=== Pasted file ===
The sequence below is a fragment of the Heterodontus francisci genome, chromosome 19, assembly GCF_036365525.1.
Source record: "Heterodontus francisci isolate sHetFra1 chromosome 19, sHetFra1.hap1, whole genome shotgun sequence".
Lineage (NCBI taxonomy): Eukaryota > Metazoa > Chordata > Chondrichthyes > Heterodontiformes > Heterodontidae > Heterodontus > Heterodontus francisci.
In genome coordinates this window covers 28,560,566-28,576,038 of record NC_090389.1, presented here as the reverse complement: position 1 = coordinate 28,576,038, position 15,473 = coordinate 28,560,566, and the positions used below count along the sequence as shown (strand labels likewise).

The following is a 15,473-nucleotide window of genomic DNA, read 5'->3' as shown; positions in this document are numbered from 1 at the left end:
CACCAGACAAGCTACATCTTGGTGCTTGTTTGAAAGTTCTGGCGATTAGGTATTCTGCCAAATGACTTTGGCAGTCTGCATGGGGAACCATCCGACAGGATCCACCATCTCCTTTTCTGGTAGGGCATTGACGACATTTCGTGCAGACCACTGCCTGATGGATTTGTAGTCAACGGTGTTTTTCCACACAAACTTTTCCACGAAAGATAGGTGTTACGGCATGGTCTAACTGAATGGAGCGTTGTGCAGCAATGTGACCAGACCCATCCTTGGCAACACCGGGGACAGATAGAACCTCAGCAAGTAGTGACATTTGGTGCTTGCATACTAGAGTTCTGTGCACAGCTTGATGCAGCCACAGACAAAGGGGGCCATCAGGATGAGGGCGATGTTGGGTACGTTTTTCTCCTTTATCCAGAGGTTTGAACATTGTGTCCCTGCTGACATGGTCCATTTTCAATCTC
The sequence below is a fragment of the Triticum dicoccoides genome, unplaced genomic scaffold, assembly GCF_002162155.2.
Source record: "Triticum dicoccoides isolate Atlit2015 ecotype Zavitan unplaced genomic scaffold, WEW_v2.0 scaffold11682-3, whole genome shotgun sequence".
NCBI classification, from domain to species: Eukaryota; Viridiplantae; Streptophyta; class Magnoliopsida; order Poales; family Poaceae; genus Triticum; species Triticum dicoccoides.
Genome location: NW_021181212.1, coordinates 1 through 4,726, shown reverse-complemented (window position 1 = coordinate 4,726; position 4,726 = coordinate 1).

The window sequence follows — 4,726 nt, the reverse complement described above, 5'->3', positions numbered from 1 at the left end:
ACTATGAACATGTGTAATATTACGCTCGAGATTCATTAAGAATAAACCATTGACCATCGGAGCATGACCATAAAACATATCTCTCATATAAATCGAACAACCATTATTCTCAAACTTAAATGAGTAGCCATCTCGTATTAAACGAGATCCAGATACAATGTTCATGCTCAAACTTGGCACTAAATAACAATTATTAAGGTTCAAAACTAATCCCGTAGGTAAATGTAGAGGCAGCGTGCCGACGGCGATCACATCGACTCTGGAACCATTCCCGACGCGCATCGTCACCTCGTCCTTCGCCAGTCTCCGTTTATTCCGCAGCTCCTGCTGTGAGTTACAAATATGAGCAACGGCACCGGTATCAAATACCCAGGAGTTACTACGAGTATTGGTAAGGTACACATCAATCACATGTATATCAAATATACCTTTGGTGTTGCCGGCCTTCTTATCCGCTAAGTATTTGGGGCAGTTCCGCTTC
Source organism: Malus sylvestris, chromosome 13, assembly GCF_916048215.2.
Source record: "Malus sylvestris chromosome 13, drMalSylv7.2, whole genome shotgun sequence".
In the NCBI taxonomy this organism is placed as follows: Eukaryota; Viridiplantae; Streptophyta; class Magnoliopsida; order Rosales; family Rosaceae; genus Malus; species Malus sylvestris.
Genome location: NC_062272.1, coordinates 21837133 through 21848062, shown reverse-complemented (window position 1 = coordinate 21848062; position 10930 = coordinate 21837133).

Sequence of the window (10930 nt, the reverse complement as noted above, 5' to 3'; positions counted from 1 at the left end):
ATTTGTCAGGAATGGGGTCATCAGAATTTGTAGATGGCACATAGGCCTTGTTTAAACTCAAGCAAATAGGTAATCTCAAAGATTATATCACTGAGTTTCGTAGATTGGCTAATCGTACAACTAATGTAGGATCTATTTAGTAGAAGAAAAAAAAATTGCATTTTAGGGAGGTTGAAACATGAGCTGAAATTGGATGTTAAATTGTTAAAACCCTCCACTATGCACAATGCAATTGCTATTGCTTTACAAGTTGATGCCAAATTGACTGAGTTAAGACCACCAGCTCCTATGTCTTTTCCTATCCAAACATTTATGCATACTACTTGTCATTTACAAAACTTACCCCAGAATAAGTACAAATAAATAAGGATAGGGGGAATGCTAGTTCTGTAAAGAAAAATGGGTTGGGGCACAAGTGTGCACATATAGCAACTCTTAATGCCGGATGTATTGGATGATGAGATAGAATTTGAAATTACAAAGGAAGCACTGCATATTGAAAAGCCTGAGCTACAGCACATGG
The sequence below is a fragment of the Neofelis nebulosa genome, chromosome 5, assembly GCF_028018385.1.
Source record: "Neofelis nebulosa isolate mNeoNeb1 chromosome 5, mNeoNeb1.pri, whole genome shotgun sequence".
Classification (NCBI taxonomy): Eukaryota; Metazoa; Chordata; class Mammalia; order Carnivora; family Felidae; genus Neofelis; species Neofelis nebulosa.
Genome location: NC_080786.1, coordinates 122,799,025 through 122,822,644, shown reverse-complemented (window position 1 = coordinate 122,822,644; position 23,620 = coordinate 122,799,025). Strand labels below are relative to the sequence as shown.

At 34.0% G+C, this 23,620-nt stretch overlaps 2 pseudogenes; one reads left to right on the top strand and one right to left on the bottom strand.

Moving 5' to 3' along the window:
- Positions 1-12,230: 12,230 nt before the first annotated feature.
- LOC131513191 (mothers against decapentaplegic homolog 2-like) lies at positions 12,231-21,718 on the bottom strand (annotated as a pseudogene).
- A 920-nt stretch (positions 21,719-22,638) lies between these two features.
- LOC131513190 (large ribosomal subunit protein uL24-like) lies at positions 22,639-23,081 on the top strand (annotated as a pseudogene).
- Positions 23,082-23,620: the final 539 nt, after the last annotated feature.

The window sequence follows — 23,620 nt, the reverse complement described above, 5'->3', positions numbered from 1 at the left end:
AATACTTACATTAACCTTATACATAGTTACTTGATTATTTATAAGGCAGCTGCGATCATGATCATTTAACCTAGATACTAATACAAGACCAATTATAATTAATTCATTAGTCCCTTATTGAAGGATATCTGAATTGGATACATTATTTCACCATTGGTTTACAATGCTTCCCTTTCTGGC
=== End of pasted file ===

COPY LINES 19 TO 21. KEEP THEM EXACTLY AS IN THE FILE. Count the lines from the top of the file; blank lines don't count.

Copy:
The sequence below is a fragment of the Neofelis nebulosa genome, chromosome 5, assembly GCF_028018385.1.
Source record: "Neofelis nebulosa isolate mNeoNeb1 chromosome 5, mNeoNeb1.pri, whole genome shotgun sequence".
Classification (NCBI taxonomy): Eukaryota; Metazoa; Chordata; class Mammalia; order Carnivora; family Felidae; genus Neofelis; species Neofelis nebulosa.